Unlike most waterblocks this tiny block mounts only on delidded Intel socket 115x boards by basically replacing the heatspreader as a part of the design. This allows the waterblock to make a direct contact with the CPU die meaning a much more efficient cooling.



It will be available for crowd funding on Kickstarter on April 1st.

Read more here (hardocp.com)
Well it's good the see smaller water block,
anyway i cant find it on kickstarter website about this Ncore water block
 

Phuncz

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Not much room to make the fittings smaller without shrinking the pipes/tubes, though an alternative could be just bonding the pipes to the block
Watercooling for most SFF gear already doesn't need that big of tubing that most use, smaller tubes could benefit from smaller bends and having fittings made inside the G1/4 screw fittings instead of on top. Maybe it's not possible without a pump with more pressure, I'm no expert on the matter.

Well it's good the see smaller water block,
anyway i cant find it on kickstarter website about this Ncore water block
Because it will be on Kickstarter starting April 1st, like in the article ;)
 

Josh | NFC

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I don't see how larger diameter tubing would offer better performance as it doesn't change your flow rate and all modern blocks use micro fins anyway.

It is easy to test though, I'll say that much! :D
 

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King of Cable Management
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Sep 26, 2015
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I don't see how larger diameter tubing would offer better performance as it doesn't change your flow rate and all modern blocks use micro fins anyway.

It is easy to test though, I'll say that much! :D
When calculating the performance of a contained fluid system, you look at the loss of pressure through it. It will be a function of the losses of a section by the length of that section compared with the performance of the pump. Larger diameter tubing will have slightly less pressure loss, so over the a given length of tubing in any sort of system, it will result in lower pressure loss.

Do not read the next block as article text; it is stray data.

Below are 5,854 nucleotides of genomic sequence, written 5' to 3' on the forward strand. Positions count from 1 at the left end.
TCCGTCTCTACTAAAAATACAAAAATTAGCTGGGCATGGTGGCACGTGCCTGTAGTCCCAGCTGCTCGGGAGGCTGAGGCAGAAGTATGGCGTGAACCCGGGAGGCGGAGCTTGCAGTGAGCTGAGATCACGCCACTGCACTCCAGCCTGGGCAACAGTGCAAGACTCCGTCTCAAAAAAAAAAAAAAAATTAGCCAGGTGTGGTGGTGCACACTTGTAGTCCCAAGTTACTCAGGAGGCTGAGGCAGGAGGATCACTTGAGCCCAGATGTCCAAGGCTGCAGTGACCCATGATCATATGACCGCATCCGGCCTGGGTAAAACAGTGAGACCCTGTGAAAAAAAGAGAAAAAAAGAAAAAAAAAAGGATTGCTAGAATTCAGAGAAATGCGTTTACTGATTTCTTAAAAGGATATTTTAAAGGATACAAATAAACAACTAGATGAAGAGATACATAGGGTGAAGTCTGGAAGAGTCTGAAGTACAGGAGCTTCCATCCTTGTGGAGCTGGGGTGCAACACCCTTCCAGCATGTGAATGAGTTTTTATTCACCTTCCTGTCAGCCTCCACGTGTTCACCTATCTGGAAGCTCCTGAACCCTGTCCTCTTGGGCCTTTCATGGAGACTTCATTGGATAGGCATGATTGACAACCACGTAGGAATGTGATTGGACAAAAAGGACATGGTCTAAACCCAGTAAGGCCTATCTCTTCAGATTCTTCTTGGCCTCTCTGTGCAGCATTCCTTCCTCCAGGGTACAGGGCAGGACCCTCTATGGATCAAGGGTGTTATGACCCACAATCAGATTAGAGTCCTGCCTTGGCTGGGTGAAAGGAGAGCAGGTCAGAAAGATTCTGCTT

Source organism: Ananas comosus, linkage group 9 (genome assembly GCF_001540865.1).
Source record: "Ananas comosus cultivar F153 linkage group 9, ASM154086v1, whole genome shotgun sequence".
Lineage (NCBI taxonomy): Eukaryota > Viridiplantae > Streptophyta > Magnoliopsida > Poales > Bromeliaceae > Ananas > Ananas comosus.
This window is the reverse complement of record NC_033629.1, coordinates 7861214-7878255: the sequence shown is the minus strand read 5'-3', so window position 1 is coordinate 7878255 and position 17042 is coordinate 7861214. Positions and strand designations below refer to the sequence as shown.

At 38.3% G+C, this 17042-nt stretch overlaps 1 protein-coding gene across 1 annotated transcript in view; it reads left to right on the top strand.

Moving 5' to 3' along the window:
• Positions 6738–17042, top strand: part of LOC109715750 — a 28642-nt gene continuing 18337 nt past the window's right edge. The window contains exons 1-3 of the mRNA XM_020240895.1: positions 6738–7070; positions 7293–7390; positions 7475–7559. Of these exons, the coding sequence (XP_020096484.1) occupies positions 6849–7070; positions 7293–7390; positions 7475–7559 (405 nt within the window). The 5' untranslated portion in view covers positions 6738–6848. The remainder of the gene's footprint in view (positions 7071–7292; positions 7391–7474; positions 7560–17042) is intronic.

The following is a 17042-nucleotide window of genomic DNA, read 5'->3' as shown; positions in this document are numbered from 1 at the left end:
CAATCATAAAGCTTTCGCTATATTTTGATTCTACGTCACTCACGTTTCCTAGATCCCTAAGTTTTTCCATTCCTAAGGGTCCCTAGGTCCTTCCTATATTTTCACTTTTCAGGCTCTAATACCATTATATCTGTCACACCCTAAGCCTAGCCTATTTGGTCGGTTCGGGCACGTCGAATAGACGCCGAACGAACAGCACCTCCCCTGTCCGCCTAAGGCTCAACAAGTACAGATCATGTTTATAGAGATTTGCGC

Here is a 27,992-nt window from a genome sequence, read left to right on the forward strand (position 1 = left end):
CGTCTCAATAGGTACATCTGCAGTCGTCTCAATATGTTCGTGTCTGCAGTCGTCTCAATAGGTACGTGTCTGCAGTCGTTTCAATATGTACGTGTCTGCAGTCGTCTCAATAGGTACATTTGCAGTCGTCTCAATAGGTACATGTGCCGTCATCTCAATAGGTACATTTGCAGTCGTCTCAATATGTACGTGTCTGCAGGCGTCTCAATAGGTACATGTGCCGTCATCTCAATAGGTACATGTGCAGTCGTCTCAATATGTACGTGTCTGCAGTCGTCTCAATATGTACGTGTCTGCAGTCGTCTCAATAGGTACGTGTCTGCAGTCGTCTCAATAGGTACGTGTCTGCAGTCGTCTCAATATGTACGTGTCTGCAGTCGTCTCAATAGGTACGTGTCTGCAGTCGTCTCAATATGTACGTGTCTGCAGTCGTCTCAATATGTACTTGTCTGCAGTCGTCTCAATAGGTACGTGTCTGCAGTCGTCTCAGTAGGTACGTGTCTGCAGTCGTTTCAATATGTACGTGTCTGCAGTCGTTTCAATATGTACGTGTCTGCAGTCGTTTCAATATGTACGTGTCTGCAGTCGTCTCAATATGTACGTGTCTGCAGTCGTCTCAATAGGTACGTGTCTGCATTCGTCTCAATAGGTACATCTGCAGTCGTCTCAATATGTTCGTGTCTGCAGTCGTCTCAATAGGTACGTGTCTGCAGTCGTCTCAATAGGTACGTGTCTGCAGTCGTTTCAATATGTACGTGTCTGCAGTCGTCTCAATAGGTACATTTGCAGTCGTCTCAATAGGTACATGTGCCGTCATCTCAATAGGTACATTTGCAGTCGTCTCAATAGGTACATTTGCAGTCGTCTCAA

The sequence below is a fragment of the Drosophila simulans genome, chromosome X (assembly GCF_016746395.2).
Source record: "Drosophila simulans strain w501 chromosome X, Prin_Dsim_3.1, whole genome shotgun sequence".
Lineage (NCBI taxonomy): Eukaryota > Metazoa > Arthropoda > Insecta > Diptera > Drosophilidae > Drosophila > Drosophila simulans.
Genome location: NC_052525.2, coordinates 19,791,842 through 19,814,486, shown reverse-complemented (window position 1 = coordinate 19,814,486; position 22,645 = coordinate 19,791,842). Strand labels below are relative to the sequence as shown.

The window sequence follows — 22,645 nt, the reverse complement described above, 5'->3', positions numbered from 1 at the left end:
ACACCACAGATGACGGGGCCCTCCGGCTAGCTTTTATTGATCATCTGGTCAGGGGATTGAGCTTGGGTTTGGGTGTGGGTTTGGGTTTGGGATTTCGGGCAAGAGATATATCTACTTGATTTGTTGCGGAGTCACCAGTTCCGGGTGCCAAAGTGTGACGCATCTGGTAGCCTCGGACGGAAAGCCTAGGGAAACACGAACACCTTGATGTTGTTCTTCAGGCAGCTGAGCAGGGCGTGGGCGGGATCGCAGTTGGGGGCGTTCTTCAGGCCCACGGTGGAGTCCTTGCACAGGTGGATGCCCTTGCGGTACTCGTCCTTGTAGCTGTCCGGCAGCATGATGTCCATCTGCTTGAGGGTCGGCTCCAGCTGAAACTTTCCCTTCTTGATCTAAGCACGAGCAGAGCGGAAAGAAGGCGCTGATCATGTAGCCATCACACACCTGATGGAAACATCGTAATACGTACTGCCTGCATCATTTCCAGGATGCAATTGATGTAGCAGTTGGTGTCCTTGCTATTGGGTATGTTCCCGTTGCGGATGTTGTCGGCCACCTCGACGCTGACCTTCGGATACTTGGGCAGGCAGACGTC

To think about what is happening inside the tube, there is a boundary layer of the fluid forming along the outside of the tube. The larger the diameter of tubing, the more of the flow through it is further away from the wall where the fluid is shearing against itself, moving out of the boundary layer if the tubing is large enough.

So, even though there are points of high resistance in the system, the overall pressure loss throughout the entire system can still be changed in other parts of it. If you want to get into more of the technical details, you may want to start with Bernoulli's Principle.
 
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Josh | NFC

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When calculating the performance of a contained fluid system, you look at the loss of pressure through it. It will be a function of the losses of a section by the length of that section compared with the performance of the pump. Larger diameter tubing will have slightly less pressure loss, so over the a given length of tubing in any sort of system, it will result in lower pressure loss.

To think about what is happening inside the tube, there is a boundary layer of the fluid forming along the outside of the tube. The larger the diameter of tubing, the more of the flow through it is further away from the wall where the fluid is shearing against itself, moving out of the boundary layer if the tubing is large enough.

So, even though there are points of high resistance in the system, the overall pressure loss throughout the entire system can still be changed in other parts of it. If you want to get into more of the technical details, you may want to start with Bernoulli's Principle.
I respect fluid dynamics as much as the next guy, but I'm speaking in context. I have serious doubts that moving from 1/4" tubing to 1/2" tubing given the context of computer liquid cooling causes a measurable temperature drop.

I'm happy to test this; I have everything I need to do so--we should work together in coming up with a checklist of things to test for. I think it would make a great video. You in brother?